Today, the Department of Health released the study that the alternative amendment to the Serious Crime Bill on sex-selective abortion required them to carry out and publish. This includes an explanation as to why they believe no strategic plan is necessary to implement to tackle the substantiated concerns over sex-selective abortion. The Stop Gendercide campaign points out that this study does little to advance the investigation, or the tackling, of the serious issue of sex-selective abortion.
The Department of Health study is both too lacking in focus and too light in detail to be particularly helpful on the serious issue with which it attempts to engage. It focuses on sex ratios for births, concerning itself as to whether sex-selective abortion is taking place on a large enough level that it would be noticeable in that statistical form. Yet no-one has suggested that sex-selection is that widespread, and so this proves nothing as to the existence of such practices, or whether action needs to be taken to stop them.
Meanwhile, the statement and explanation of why a plan to combat sex-selective abortion is not required admits that “it was not possible to complete a systematic review of the literature”, and that they “do not have enough information to properly assess” the concerns of the stakeholder organisations – including those women’s groups that constitute the Stop Gendercide campaign – about pressure on pregnant mothers to abort on the basis of sex. Due to this, the study cannot function as an assessment of the reality of what has been reported.
Worse, by claiming – despite the ridiculous limitations of its approach and data considered – that there are no ‘substantiated concerns’ of sex-selective abortion occurring in the UK, this study discounts the first-hand testimonies of survivors of sex-selective abortion, falsely dismissing them as illegitimate (if not fabricated) evidence, and implying that such accounts are unworthy of active response. Instead, they concentrate on irrelevant ratios, ask stakeholder organisations for unnecessarily large-scale “qualitative data and quantitative analysis”, and thereby define away the problem. This is unacceptable, and fails to add anything of ultimate substance to an appreciation or solution of this dire issue.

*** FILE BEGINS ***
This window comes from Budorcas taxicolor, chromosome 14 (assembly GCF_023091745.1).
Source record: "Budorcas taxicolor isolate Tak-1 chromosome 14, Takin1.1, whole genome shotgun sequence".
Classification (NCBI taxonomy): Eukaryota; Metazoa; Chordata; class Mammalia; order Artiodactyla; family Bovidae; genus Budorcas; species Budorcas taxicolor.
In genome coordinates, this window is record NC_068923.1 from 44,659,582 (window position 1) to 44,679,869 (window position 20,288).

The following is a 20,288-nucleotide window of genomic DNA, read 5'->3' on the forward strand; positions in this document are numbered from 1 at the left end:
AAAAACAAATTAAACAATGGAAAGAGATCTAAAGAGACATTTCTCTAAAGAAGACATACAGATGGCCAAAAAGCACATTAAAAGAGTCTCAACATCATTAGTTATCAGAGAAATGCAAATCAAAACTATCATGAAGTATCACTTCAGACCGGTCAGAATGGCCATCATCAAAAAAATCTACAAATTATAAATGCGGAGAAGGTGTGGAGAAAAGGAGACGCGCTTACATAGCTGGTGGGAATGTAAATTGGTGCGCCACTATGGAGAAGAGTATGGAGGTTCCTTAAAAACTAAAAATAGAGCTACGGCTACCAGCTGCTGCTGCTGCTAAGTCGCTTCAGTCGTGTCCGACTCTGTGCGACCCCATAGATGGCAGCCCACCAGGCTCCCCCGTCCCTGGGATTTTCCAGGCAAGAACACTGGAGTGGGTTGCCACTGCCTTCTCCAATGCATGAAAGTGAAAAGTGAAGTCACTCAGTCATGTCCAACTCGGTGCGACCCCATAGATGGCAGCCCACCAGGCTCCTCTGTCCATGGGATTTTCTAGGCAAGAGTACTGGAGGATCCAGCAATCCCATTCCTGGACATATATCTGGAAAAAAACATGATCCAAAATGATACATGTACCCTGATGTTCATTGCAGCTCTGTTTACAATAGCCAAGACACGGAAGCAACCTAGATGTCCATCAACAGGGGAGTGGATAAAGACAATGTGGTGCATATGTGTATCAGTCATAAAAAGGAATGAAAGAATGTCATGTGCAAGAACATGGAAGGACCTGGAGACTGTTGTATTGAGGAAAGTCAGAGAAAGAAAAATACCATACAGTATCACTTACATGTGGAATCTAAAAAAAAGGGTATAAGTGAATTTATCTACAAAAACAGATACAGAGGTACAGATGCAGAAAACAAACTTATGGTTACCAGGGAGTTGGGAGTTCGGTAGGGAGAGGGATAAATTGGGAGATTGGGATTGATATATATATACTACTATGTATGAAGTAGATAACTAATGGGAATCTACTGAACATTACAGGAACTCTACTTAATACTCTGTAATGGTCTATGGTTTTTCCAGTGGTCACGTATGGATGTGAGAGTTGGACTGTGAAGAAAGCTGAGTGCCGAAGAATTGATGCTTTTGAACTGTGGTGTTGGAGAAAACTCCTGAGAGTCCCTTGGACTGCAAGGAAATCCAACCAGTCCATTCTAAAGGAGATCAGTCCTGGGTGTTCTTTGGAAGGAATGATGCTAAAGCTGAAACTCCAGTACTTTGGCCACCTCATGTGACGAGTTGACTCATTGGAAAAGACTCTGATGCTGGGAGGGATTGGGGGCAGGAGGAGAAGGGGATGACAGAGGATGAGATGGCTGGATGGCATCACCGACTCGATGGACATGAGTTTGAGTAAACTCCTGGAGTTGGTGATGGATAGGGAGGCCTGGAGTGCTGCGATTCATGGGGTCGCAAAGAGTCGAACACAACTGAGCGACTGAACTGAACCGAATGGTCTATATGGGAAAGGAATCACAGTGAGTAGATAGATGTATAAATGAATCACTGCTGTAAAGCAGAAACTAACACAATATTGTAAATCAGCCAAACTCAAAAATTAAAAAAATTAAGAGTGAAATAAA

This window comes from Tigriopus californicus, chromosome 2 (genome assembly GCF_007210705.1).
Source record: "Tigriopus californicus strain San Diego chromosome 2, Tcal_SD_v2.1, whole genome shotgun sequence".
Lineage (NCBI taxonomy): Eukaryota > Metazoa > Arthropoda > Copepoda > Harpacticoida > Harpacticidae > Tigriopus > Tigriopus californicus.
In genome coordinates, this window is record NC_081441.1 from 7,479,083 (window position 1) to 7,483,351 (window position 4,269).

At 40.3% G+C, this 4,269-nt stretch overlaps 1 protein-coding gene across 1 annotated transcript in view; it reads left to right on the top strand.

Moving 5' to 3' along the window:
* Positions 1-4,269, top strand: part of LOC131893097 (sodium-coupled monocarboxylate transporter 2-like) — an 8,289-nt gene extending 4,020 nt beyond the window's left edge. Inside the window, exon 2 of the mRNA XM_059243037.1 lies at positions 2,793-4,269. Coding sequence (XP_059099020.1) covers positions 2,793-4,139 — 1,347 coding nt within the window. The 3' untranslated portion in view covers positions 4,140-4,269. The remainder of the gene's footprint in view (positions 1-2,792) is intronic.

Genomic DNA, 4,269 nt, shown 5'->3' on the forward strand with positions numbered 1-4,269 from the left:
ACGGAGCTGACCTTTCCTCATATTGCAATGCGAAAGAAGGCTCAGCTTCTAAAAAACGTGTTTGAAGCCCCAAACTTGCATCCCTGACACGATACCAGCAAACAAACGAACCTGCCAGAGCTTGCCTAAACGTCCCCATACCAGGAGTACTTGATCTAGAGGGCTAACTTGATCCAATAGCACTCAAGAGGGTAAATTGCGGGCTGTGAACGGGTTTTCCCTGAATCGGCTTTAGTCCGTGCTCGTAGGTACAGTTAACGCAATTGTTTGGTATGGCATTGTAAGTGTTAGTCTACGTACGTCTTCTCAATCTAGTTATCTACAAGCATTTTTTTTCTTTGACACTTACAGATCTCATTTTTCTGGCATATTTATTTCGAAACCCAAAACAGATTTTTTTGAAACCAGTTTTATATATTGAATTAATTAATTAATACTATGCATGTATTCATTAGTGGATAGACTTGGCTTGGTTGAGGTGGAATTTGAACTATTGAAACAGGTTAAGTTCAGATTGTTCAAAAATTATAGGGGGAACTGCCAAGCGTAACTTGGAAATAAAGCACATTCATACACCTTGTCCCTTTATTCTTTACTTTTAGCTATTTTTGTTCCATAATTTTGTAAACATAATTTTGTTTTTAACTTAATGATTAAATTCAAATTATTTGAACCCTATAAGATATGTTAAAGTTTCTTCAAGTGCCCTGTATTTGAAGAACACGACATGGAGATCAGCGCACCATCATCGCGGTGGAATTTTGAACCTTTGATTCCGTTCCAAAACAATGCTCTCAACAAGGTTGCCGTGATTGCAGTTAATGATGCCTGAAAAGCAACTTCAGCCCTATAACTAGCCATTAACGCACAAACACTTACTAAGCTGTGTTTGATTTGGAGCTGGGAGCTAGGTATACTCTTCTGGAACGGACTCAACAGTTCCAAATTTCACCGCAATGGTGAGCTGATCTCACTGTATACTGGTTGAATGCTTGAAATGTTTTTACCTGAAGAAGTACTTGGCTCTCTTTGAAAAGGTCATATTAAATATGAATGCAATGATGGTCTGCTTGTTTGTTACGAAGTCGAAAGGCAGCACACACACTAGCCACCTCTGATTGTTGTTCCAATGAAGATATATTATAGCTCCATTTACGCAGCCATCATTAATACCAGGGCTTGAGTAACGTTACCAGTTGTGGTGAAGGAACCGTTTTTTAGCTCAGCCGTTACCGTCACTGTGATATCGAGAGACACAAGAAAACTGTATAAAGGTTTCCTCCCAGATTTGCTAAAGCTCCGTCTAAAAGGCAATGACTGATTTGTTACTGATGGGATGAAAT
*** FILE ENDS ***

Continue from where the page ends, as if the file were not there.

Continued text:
Despite these profound flaws, the Stop Gendercide Campaign welcomes the few positive actions the Department of Health intend on achieving. These include further work with Jeena International (a member organisation of the Stop Gendercide campaign) to explore whether further information on misogynistic pressures on pregnant women are available, and more extensive consideration of other evidence. We also repeat our call however, for the Government to clarify the law so as to help end the reality of sex-selective abortion in British communities.
Fiona Bruce, Conservative MP for Congleton, said: “This response by the Department of Health to the harrowing experiences of women who suffer the pressure to abort their unborn baby girls is disingenuous and unacceptable. All that was actually necessary for them to do was to investigate the stories of those women who have gone through sex-selective abortions – and the women’s groups which support them – and prescribe solutions to the shortcomings in healthcare, culture, and law, which lead to this misogynistic practice occurring. We need to listen much more carefully to these women and fix the system and wider culture which is so cruelly failing them and their unborn children.”